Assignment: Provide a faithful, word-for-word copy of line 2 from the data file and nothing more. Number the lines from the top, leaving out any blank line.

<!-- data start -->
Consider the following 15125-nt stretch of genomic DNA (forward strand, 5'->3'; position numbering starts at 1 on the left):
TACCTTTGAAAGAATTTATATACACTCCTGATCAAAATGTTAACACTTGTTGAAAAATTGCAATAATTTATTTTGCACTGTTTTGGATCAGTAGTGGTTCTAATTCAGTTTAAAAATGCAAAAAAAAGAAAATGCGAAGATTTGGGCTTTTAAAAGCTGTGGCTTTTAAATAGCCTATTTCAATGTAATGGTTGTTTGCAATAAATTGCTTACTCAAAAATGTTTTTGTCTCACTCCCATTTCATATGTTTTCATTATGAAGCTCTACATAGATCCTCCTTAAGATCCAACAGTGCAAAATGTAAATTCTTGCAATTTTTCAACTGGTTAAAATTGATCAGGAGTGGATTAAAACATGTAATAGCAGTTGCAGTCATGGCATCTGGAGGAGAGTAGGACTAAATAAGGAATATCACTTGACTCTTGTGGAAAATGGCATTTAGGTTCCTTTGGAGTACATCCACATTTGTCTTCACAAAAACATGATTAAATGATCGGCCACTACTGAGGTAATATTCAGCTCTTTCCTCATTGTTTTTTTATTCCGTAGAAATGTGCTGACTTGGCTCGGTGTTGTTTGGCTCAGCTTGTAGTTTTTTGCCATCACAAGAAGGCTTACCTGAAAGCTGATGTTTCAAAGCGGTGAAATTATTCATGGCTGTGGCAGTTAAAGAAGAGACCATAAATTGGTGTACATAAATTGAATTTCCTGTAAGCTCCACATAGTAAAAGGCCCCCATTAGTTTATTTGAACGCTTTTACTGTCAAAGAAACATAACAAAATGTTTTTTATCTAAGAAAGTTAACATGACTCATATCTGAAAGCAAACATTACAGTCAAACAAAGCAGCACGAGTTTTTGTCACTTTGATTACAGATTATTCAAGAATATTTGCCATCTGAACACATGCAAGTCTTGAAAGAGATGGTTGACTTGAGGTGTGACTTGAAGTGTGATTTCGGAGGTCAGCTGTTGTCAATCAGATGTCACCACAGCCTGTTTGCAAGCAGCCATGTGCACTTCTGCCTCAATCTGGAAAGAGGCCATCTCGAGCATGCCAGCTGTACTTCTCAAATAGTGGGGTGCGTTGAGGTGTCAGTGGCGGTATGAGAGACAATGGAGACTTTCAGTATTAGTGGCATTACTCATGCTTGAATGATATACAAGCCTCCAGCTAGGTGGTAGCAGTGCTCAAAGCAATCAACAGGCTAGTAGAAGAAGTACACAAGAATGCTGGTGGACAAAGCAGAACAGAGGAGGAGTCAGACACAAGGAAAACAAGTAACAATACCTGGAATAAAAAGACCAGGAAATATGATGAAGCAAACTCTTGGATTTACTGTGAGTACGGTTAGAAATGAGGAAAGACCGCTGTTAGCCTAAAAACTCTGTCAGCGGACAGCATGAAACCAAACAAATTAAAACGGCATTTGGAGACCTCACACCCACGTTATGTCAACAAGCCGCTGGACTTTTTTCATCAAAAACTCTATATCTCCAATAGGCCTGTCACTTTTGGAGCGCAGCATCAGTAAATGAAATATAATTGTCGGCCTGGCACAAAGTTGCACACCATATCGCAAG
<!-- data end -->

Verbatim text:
TACCTTTGAAAGAATTTATATACACTCCTGATCAAAATGTTAACACTTGTTGAAAAATTGCAATAATTTATTTTGCACTGTTTTGGATCAGTAGTGGTTCTAATTCAGTTTAAAAATGCAAAAAAAAGAAAATGCGAAGATTTGGGCTTTTAAAAGCTGTGGCTTTTAAATAGCCTATTTCAATGTAATGGTTGTTTGCAATAAATTGCTTACTCAAAAATGTTTTTGTCTCACTCCCATTTCATATGTTTTCATTATGAAGCTCTACATAGATCCTCCTTAAGATCCAACAGTGCAAAATGTAAATTCTTGCAATTTTTCAACTGGTTAAAATTGATCAGGAGTGGATTAAAACATGTAATAGCAGTTGCAGTCATGGCATCTGGAGGAGAGTAGGACTAAATAAGGAATATCACTTGACTCTTGTGGAAAATGGCATTTAGGTTCCTTTGGAGTACATCCACATTTGTCTTCACAAAAACATGATTAAATGATCGGCCACTACTGAGGTAATATTCAGCTCTTTCCTCATTGTTTTTTTATTCCGTAGAAATGTGCTGACTTGGCTCGGTGTTGTTTGGCTCAGCTTGTAGTTTTTTGCCATCACAAGAAGGCTTACCTGAAAGCTGATGTTTCAAAGCGGTGAAATTATTCATGGCTGTGGCAGTTAAAGAAGAGACCATAAATTGGTGTACATAAATTGAATTTCCTGTAAGCTCCACATAGTAAAAGGCCCCCATTAGTTTATTTGAACGCTTTTACTGTCAAAGAAACATAACAAAATGTTTTTTATCTAAGAAAGTTAACATGACTCATATCTGAAAGCAAACATTACAGTCAAACAAAGCAGCACGAGTTTTTGTCACTTTGATTACAGATTATTCAAGAATATTTGCCATCTGAACACATGCAAGTCTTGAAAGAGATGGTTGACTTGAGGTGTGACTTGAAGTGTGATTTCGGAGGTCAGCTGTTGTCAATCAGATGTCACCACAGCCTGTTTGCAAGCAGCCATGTGCACTTCTGCCTCAATCTGGAAAGAGGCCATCTCGAGCATGCCAGCTGTACTTCTCAAATAGTGGGGTGCGTTGAGGTGTCAGTGGCGGTATGAGAGACAATGGAGACTTTCAGTATTAGTGGCATTACTCATGCTTGAATGATATACAAGCCTCCAGCTAGGTGGTAGCAGTGCTCAAAGCAATCAACAGGCTAGTAGAAGAAGTACACAAGAATGCTGGTGGACAAAGCAGAACAGAGGAGGAGTCAGACACAAGGAAAACAAGTAACAATACCTGGAATAAAAAGACCAGGAAATATGATGAAGCAAACTCTTGGATTTACTGTGAGTACGGTTAGAAATGAGGAAAGACCGCTGTTAGCCTAAAAACTCTGTCAGCGGACAGCATGAAACCAAACAAATTAAAACGGCATTTGGAGACCTCACACCCACGTTATGTCAACAAGCCGCTGGACTTTTTTCATCAAAAACTCTATATCTCCAATAGGCCTGTCACTTTTGGAGCGCAGCATCAGTAAATGAAATATAATTGTCGGCCTGGCACAAAGTTGCACACCATATCGCAAG